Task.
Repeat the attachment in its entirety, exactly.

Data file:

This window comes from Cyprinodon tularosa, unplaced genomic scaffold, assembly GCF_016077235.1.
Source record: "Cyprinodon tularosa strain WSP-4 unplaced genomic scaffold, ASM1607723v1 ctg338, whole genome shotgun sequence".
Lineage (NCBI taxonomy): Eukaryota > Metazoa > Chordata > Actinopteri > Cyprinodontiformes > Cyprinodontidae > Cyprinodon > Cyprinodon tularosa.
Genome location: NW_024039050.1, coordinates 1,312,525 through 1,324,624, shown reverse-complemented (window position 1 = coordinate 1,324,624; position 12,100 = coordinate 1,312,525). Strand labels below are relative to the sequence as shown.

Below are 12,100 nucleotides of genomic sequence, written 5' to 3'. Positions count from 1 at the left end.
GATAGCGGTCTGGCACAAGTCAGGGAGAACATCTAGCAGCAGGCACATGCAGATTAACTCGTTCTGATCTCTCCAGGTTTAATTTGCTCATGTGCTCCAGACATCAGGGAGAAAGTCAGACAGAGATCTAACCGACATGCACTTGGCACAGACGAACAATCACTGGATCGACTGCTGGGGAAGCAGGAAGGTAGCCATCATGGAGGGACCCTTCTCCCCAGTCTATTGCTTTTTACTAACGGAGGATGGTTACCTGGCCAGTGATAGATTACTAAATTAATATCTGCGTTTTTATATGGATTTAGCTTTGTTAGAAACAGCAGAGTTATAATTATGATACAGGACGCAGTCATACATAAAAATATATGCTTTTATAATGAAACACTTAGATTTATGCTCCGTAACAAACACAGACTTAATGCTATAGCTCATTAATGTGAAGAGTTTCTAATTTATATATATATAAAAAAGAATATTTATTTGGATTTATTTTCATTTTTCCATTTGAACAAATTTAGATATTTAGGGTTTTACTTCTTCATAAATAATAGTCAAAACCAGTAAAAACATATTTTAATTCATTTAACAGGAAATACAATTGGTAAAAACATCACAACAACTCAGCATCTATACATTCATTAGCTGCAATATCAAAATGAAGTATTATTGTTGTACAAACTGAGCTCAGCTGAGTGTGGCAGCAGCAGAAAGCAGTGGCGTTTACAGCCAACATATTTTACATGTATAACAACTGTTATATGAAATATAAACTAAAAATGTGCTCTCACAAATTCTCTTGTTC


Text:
This window comes from Cyprinodon tularosa, unplaced genomic scaffold, assembly GCF_016077235.1.
Source record: "Cyprinodon tularosa strain WSP-4 unplaced genomic scaffold, ASM1607723v1 ctg338, whole genome shotgun sequence".
Lineage (NCBI taxonomy): Eukaryota > Metazoa > Chordata > Actinopteri > Cyprinodontiformes > Cyprinodontidae > Cyprinodon > Cyprinodon tularosa.
Genome location: NW_024039050.1, coordinates 1,312,525 through 1,324,624, shown reverse-complemented (window position 1 = coordinate 1,324,624; position 12,100 = coordinate 1,312,525). Strand labels below are relative to the sequence as shown.

Below are 12,100 nucleotides of genomic sequence, written 5' to 3'. Positions count from 1 at the left end.
GATAGCGGTCTGGCACAAGTCAGGGAGAACATCTAGCAGCAGGCACATGCAGATTAACTCGTTCTGATCTCTCCAGGTTTAATTTGCTCATGTGCTCCAGACATCAGGGAGAAAGTCAGACAGAGATCTAACCGACATGCACTTGGCACAGACGAACAATCACTGGATCGACTGCTGGGGAAGCAGGAAGGTAGCCATCATGGAGGGACCCTTCTCCCCAGTCTATTGCTTTTTACTAACGGAGGATGGTTACCTGGCCAGTGATAGATTACTAAATTAATATCTGCGTTTTTATATGGATTTAGCTTTGTTAGAAACAGCAGAGTTATAATTATGATACAGGACGCAGTCATACATAAAAATATATGCTTTTATAATGAAACACTTAGATTTATGCTCCGTAACAAACACAGACTTAATGCTATAGCTCATTAATGTGAAGAGTTTCTAATTTATATATATATAAAAAAGAATATTTATTTGGATTTATTTTCATTTTTCCATTTGAACAAATTTAGATATTTAGGGTTTTACTTCTTCATAAATAATAGTCAAAACCAGTAAAAACATATTTTAATTCATTTAACAGGAAATACAATTGGTAAAAACATCACAACAACTCAGCATCTATACATTCATTAGCTGCAATATCAAAATGAAGTATTATTGTTGTACAAACTGAGCTCAGCTGAGTGTGGCAGCAGCAGAAAGCAGTGGCGTTTACAGCCAACATATTTTACATGTATAACAACTGTTATATGAAATATAAACTAAAAATGTGCTCTCACAAATTCTCTTGTTC